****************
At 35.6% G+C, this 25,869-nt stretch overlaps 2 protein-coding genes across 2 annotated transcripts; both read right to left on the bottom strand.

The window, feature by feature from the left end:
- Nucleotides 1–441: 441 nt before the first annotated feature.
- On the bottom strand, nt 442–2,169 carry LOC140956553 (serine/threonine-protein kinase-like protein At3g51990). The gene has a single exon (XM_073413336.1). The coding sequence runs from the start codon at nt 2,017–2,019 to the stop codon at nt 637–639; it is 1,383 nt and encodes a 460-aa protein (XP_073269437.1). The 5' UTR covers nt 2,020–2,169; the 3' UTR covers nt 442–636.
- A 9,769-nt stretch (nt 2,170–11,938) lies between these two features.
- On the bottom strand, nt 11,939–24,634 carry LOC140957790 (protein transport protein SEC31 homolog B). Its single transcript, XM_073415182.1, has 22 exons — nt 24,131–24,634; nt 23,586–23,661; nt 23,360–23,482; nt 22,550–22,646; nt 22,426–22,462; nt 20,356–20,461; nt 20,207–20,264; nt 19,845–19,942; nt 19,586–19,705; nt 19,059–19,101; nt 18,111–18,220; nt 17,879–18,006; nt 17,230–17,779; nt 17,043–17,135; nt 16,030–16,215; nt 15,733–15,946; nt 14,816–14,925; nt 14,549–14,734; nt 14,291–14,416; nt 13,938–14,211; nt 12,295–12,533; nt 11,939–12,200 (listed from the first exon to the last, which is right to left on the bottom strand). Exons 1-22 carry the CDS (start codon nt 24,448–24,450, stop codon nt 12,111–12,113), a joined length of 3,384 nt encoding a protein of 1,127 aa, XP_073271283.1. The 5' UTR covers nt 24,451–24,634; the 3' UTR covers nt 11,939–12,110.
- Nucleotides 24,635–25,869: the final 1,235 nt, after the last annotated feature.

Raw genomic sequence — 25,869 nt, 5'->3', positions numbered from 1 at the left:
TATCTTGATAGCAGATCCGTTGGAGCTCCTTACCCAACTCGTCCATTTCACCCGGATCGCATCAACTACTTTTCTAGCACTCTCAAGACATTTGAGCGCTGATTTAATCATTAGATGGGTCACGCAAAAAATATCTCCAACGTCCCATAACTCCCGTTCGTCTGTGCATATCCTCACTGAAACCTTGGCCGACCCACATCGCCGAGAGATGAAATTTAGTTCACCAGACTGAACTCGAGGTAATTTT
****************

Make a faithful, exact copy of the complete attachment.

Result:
At 35.6% G+C, this 25,869-nt stretch overlaps 2 protein-coding genes across 2 annotated transcripts; both read right to left on the bottom strand.

The window, feature by feature from the left end:
- Nucleotides 1–441: 441 nt before the first annotated feature.
- On the bottom strand, nt 442–2,169 carry LOC140956553 (serine/threonine-protein kinase-like protein At3g51990). The gene has a single exon (XM_073413336.1). The coding sequence runs from the start codon at nt 2,017–2,019 to the stop codon at nt 637–639; it is 1,383 nt and encodes a 460-aa protein (XP_073269437.1). The 5' UTR covers nt 2,020–2,169; the 3' UTR covers nt 442–636.
- A 9,769-nt stretch (nt 2,170–11,938) lies between these two features.
- On the bottom strand, nt 11,939–24,634 carry LOC140957790 (protein transport protein SEC31 homolog B). Its single transcript, XM_073415182.1, has 22 exons — nt 24,131–24,634; nt 23,586–23,661; nt 23,360–23,482; nt 22,550–22,646; nt 22,426–22,462; nt 20,356–20,461; nt 20,207–20,264; nt 19,845–19,942; nt 19,586–19,705; nt 19,059–19,101; nt 18,111–18,220; nt 17,879–18,006; nt 17,230–17,779; nt 17,043–17,135; nt 16,030–16,215; nt 15,733–15,946; nt 14,816–14,925; nt 14,549–14,734; nt 14,291–14,416; nt 13,938–14,211; nt 12,295–12,533; nt 11,939–12,200 (listed from the first exon to the last, which is right to left on the bottom strand). Exons 1-22 carry the CDS (start codon nt 24,448–24,450, stop codon nt 12,111–12,113), a joined length of 3,384 nt encoding a protein of 1,127 aa, XP_073271283.1. The 5' UTR covers nt 24,451–24,634; the 3' UTR covers nt 11,939–12,110.
- Nucleotides 24,635–25,869: the final 1,235 nt, after the last annotated feature.

Raw genomic sequence — 25,869 nt, 5'->3', positions numbered from 1 at the left:
TATCTTGATAGCAGATCCGTTGGAGCTCCTTACCCAACTCGTCCATTTCACCCGGATCGCATCAACTACTTTTCTAGCACTCTCAAGACATTTGAGCGCTGATTTAATCATTAGATGGGTCACGCAAAAAATATCTCCAACGTCCCATAACTCCCGTTCGTCTGTGCATATCCTCACTGAAACCTTGGCCGACCCACATCGCCGAGAGATGAAATTTAGTTCACCAGACTGAACTCGAGGTAATTTT